Best remembered in Poole for the time he spent teaching life drawing at Poole Arts Centre from its opening in 1978 until shortly before his death in 1991, Sam Rabin was a true renaissance man.  

A painter, draughtsman, sculptor, printmaker, teacher, wrestler, boxer, singer and actor, he taught the likes of Mary Quant and Bridget Riley at Goldsmiths, won bronze for wrestling at the 1928 Olympics, appeared in films for Alexander Korda and sang professionally in the 1940s, even auditioning for the legendary conductor Victor de Sabata. 

His portrait by Allan Wolff is in the collection of Poole Museum. 

Born Samuel Rabinovitch in 1903 to Imperial Russian Jewish émigrés, in 1914 he won a scholarship to Manchester Municipal School of Art, LS Lowry’s alma mater, becoming its youngest ever pupil, and was taught by French artist Adolphe Valette before continuing his studies at the Slade School of Fine Art under Henry Tonks. 

After working with the sculptor Charles Despiau in Paris he returned to London and in 1928 worked on the new headquarters for the UERL (the forerunner of London Underground) with Henry Moore and Jacob Epstein among others, and the Daily Telegraph building in Fleet Street.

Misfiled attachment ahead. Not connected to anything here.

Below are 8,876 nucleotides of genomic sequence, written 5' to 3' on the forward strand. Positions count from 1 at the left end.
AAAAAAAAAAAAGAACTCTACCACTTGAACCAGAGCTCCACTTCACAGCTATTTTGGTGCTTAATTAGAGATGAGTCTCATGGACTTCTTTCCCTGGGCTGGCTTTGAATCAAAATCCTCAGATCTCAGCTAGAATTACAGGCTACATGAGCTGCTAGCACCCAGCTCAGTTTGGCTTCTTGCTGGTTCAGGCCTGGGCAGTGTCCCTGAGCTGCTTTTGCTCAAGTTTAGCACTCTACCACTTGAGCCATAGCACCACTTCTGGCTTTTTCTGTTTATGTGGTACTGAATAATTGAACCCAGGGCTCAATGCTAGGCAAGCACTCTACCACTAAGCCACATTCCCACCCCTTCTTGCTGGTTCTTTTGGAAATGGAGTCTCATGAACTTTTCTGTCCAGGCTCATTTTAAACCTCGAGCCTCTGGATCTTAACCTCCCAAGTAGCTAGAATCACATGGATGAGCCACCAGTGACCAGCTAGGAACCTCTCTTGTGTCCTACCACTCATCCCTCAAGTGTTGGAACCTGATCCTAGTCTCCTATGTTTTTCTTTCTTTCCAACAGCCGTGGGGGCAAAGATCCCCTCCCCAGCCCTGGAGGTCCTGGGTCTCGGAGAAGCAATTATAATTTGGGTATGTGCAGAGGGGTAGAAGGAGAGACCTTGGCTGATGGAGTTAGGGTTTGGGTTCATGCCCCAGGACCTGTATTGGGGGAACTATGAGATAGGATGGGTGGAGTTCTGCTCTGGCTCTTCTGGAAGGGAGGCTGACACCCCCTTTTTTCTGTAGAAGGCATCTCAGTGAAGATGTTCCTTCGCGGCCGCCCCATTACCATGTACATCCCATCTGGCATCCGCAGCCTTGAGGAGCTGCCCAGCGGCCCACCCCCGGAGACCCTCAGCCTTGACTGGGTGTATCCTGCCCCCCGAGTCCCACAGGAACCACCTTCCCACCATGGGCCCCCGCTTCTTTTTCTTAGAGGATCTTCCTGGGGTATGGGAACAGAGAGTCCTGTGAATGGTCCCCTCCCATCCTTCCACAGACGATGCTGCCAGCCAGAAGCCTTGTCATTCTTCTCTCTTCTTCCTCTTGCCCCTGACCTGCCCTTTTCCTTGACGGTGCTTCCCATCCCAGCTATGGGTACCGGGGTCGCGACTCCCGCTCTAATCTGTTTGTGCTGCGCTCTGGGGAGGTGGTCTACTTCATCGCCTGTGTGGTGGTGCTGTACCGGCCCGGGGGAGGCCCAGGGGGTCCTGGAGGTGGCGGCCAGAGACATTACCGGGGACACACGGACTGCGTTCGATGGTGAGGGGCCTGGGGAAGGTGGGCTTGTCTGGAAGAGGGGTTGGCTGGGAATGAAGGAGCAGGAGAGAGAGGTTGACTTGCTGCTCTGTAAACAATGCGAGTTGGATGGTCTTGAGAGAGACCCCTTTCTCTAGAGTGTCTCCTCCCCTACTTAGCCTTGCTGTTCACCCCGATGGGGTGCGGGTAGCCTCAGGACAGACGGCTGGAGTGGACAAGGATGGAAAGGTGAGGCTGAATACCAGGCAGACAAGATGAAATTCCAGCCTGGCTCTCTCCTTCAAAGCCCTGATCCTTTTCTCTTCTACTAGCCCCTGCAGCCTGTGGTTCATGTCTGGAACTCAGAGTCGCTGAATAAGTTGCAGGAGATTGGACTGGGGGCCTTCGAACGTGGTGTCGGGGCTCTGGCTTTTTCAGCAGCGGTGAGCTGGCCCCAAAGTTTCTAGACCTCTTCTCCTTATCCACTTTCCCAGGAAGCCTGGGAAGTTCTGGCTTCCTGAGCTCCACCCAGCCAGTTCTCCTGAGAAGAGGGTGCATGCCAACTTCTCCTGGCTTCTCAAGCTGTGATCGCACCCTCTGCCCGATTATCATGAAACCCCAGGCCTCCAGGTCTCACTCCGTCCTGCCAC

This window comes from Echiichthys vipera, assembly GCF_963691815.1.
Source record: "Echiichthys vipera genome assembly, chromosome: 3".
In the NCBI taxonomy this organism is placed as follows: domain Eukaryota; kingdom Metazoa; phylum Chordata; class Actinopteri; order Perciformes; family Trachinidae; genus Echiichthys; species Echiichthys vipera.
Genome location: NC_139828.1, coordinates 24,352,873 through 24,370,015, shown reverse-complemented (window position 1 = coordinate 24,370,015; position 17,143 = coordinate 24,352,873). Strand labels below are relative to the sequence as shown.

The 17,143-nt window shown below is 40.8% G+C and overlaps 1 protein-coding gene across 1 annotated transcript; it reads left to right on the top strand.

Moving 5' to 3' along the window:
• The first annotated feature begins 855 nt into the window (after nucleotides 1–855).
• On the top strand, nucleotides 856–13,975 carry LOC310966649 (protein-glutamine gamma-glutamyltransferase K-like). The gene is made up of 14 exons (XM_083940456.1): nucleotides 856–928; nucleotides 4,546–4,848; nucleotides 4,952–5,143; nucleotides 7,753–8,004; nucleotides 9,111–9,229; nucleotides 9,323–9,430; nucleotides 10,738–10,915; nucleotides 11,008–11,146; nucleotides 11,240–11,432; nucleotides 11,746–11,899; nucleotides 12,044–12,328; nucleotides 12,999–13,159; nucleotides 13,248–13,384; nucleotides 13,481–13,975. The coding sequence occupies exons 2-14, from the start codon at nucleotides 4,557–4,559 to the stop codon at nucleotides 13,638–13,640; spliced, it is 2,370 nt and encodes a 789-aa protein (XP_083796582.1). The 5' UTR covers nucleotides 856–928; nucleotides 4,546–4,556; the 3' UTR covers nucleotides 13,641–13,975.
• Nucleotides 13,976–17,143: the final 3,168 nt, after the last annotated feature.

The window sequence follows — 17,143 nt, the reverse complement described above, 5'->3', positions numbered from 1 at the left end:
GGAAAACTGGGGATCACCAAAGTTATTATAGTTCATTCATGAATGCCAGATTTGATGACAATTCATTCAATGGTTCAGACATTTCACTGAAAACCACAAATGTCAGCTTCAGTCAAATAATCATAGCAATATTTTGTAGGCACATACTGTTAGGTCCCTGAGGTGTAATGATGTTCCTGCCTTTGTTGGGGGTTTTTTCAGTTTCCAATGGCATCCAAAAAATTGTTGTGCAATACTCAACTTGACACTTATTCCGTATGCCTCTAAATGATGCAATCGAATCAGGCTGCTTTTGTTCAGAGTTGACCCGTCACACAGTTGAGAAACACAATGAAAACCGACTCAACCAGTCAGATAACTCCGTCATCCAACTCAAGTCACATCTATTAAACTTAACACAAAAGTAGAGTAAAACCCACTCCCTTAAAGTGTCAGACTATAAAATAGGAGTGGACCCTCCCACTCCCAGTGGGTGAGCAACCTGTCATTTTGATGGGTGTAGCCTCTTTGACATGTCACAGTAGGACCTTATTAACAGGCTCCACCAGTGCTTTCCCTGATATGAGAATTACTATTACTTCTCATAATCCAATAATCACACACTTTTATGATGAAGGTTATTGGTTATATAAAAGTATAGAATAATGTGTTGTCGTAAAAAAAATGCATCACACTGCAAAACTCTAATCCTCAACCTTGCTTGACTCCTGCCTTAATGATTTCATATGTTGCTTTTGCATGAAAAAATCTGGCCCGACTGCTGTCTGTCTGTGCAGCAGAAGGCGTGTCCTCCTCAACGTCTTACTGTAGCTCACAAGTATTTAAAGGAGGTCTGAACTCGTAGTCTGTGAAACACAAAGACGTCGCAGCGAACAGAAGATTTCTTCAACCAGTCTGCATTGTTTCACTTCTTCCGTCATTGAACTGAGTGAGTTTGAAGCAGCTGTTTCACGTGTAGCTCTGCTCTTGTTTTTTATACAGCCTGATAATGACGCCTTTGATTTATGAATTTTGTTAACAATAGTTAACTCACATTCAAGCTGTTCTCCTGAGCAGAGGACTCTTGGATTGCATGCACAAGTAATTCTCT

Physically strong, Sam supplemented his earnings by boxing and wrestling to such a standard that he was called up to the Great Britain squad for the Amsterdam Olympics in 1928 where he won a bronze medal in freestyle wrestling, middleweight division, prompting him to turn professional. He fought as ‘Rabin the Cat’ and ‘Sam Radnor the Hebrew Jew’, drawing huge crowds and catching the eye of film producer-director Alexander Korda who cast him in 1933’s The Private Life of Henry VIII in 1933 and The Scarlet Pimpernel the following year. 

As well as featuring in ringside paintings by the likes of William Roberts and Barnett Freedman, Rabin also made his own boxing paintings – in later life he sketched ringside at the Muhammed Ali (then Cassius Clay) v Henry Cooper bout in 1963. 

By the end of the 1930s Sam was also pursuing a career as a talented baritone singer and during World War 2 toured military bases with the Army Classical Music Group. He sang in a number of BBC productions, but resisted further offers, returning to art to teach drawing at Goldsmiths from 1949 until 1965 when his highly disciplined methods fell out of favour and he took up a post at Bournemouth and Poole College of Art. He taught there until he retired in 1985, but continued life drawing classes at Poole Arts Centre until shortly before his death in December 1991. 

Do you remember Sam? Please email marketing@lighthousepoole.co.uk if you'd like to share your Monday Memories - we'd love to hear from you. 

Published 29 March 2021